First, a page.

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Translating Egypt Yesterday and Today

Egyptian playwright Ibrahim El-Husseini’s play Comedy of Sorrows (Comedia al-Ahzaan) recently held its US premiere in New York, performed as part of Hybrid Theatre Works at HERE theater.

El-Husseini’s original Arabic script is constructed with the particulars of language in mind. Characters converse in the Egyptian dialect, heavy with cultural puns and wordplay, while monologues, the internal thoughts and memories of individual characters intended only for the audience, are delivered in Classical Arabic.

The English translation leaves a great deal out. As critic Hani Omar Khalil noted in his 2012 review of an earlier reading of the translated play, El-Husseini never intended Comedy of Sorrows to be performed for a western audience or in the English language. While the literal English translation by Rebekah Maggor and Mohammed Albakry refreshingly avoids much of the jargon and jaded language used to classify events in the Middle East, the play’s language does not communicate the nuances, the histories or the subtexts of the events of January 2011. 

This question of translation, and its role in artistic expression, is raised by Alex Ortiz, co-editor with Rayya El Zein of ArteEast’s Spring 2011 issue of Shahadat. The issue, titled Signs of the Times: Popular Literature of Tahrir,examines the visual language of the eighteen days in Cairo’s Tahrir Square from January 25 to February 11, 2011. As Ortiz discusses, “The internal rhyme and rhythm of the Arabic language – and in particular the Egyptian dialect – can turn the slogans…into wordplay, refer to the long tradition of Arabic poetic meter, or evoke a somber and sacred line from a holy religious text. All of these linguistic specificities never quite make it through into English.” However, there is also that which Ortiz insists is “instantly understood by millions around the world.”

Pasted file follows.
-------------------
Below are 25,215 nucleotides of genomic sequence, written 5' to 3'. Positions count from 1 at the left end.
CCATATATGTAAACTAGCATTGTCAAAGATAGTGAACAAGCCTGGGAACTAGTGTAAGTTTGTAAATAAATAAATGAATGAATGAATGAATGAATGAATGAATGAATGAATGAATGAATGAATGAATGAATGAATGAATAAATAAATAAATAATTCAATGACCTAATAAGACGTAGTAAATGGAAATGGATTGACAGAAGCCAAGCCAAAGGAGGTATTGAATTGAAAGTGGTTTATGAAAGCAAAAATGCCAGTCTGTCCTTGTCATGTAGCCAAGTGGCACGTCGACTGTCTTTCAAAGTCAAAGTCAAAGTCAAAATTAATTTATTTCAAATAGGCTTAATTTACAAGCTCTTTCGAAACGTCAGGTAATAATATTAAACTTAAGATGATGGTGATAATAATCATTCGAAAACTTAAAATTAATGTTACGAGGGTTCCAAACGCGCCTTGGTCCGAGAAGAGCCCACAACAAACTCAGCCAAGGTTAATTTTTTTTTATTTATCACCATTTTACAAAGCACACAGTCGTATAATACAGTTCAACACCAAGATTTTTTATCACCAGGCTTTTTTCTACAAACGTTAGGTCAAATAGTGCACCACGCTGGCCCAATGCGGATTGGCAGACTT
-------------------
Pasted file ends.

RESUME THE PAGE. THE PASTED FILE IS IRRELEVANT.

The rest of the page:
Similarly to Comedy of Sorrows, where audiences witness translated speech, here readers consume translations of an intimate use of cultural language, this time of the visual/literary variety.  

Add to both of these pieces the layer of time, and we have yet another lens of translation: while the characters in Comedy of Sorrows struggle through the initial hurdles of revolt, the audience is well-aware of the fact that by 2013 the excitement of the revolution has been dampened by Morsi’s short-lived, disappointing presidency, the escalating violence following his removal, further military take-overs and curfews. Ortiz’s description of “post-Mubarak Egypt” is now even more transitional: post-Mubarak-post-Morsi, yet pre-solution.


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